High Society: Willy Sluiter paints mundane life in the Alps

Posted on 28 January 2020

Sankt Moritz, 1920s. Wealthy snow tourists from all over Europe settle down to enjoy the healthy mountain air during the winter months. The Great War is over and the good life is fully celebrated in the sophisticated Swiss village. There is dancing, sports and intense enjoyment. Sankt Moritz is bustling and Willy Sluiter (1873-1949) is there to record it.


Segantini Museum

What could be more romantic than a horseback ride through the snow? A young couple set out together to explore the surroundings of Sankt Moritz. He’s dressed in equestrian costume, she’s provided with a woolen beret and scarf against the cold. The shiny coat of the black horse reflects the white snow around them. The gentleman holds the reins firmly in his hands so his horse won’t gallop from underneath him. The brown horse, being ridden sideways by the lady, is keeping it at a calmer trot. Together they drive through the fresh air of the snowy valley in St. Moritz towards the Segantini Museum, the contours of which loom in the background between the snowy branches of the pine trees.


Freedom and zest for life in the interbellum period

The work of Willy Sluiter, executed in mixed media, breathes the regained freedom and zest for life of wealthy Europeans in the interbellum period. Sluiter could capture that energy like no other. How he managed to do so is illustrated in a special way by a preliminary study that could be linked to the main work by Kunstconsult. With a sketchbook and wax crayon in hand, Sluiter created a quick sketch on the spot, in which he captured the bright yellow jacket, the riding boots and the forward stance of his horse with firmly applied lines and surfaces. All details would be edited later in a larger size. Did the lady portrayed really have an orange beret, or was the colour chosen in retrospect, so well matched with the cognac-colored riding boots of her male company? Those are the secrets of the artist ...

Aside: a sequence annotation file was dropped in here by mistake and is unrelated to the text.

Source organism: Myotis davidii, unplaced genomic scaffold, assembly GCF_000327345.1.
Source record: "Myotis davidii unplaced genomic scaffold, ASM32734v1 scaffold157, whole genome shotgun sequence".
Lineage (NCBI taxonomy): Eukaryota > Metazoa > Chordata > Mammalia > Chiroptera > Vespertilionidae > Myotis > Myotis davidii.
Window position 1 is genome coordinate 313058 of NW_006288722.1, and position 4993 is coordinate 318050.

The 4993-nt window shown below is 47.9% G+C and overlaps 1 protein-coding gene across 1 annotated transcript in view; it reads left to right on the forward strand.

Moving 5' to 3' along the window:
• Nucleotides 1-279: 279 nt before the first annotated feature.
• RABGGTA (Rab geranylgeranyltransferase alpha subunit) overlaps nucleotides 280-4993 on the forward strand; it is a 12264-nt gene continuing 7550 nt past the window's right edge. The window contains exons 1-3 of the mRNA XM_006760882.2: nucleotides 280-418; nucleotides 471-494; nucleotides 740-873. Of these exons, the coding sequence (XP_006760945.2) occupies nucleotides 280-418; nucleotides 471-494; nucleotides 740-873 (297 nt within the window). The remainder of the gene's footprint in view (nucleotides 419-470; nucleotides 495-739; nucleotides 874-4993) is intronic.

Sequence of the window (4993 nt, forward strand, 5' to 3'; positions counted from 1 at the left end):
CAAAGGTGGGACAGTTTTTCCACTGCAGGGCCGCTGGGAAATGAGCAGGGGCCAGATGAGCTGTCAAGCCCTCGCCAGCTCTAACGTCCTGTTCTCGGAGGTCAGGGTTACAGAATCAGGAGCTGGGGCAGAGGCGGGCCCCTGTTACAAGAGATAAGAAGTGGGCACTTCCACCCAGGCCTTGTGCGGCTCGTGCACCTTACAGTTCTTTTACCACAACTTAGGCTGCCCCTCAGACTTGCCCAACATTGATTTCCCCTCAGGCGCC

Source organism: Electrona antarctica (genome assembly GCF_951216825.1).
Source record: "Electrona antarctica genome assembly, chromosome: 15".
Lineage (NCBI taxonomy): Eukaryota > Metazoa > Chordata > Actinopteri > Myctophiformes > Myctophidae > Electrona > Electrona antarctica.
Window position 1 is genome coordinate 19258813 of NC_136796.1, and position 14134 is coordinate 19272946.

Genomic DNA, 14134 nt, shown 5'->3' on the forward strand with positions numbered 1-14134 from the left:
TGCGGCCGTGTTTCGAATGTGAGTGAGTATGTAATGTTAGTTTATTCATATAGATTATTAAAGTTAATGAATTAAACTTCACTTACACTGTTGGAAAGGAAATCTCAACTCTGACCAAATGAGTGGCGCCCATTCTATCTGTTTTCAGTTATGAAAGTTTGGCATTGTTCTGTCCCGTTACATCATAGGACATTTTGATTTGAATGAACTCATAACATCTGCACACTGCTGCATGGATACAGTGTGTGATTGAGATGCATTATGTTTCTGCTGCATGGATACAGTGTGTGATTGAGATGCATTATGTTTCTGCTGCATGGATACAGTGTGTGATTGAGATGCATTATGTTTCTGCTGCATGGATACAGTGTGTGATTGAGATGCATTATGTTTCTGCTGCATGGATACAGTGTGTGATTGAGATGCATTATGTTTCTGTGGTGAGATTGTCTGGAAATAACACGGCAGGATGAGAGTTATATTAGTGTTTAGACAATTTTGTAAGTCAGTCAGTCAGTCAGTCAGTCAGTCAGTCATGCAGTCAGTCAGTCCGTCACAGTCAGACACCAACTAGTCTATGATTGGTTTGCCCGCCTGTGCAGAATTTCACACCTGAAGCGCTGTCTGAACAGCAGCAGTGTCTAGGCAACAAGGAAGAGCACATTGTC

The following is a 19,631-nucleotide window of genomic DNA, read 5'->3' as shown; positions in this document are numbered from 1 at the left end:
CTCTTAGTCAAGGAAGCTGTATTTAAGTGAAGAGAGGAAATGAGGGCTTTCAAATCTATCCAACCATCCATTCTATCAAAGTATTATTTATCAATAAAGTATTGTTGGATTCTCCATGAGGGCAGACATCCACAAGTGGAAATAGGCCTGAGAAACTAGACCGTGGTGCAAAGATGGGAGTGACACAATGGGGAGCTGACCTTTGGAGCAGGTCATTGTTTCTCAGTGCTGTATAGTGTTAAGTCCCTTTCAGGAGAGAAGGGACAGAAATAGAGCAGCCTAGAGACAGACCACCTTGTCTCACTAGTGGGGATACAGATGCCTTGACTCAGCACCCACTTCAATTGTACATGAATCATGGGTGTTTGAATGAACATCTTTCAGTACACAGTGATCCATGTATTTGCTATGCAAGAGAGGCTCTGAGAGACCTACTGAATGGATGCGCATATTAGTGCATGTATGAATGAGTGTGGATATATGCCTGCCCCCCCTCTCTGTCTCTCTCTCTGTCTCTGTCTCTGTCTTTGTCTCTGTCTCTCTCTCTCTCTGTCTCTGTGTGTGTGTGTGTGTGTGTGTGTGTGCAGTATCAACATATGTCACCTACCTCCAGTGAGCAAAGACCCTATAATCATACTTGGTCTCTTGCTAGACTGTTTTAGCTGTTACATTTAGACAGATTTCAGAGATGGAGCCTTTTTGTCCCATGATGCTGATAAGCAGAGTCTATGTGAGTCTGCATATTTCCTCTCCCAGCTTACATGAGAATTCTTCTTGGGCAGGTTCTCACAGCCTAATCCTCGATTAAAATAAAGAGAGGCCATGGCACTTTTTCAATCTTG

Willy Sluiter, Study for the work "Segantini Museum", St. Moritz, early 1920s, wax crayons on paper.


Humorous look at luxury life

Willy Sluiter became very popular with his well-portrayed representation of horsemen, skiers and other partying guests. The vacationers naturally discovered that après-ski by a roaring fire in a Swiss chalet was at least as important a part of winter sports as skiing itself. Thus, luxury resorts were created in the Alps where the well-to-do bourgeoisie gladly withdrew. In addition to a great talent for impressionist landscapes and seascapes, Sluiter had the exceptional ability to characterize his contemporaries in a striking and often humorous manner. Originally from Amersfoort, the painter was a student at the Rotterdam and The Hague Academy of Visual Arts, stayed in artists' villages such as Scheveningen, Katwijk and Laren, traveled via Paris through Europe and developed, among other things, into a beloved portrait painter of the higher echelons.


The popularity of Willy Sluiter

Willy Sluiter received great appreciation for his work from the 1920s onwards. Awards and illustration assignments for magazines, posters, advertising and book covers bear witness to this. A wonderful example of his popularity is the cover of the Christmas edition of the Haagsche Post opinion week magazine from 1921. We see two happy winter sports enthusiasts at the bottom of the slopes. The sun beames on their faces, time for some mulled wine! And hey, isn't that the cheerful orange beret?

Willy Sluiter, Cover of The Hague Post, Christmas 1921.


Above: Willy Sluiter, ‘Segantini Museum’, Horsemen near the Segantini Museum in the snow, St. Moritz, early 20s, mixed media.

All works: Collection Kunstconsult - 20th century art | objects, photos: Noortje Remmerswaal and Naomi Verbeek.

Text: Naomi Verbeek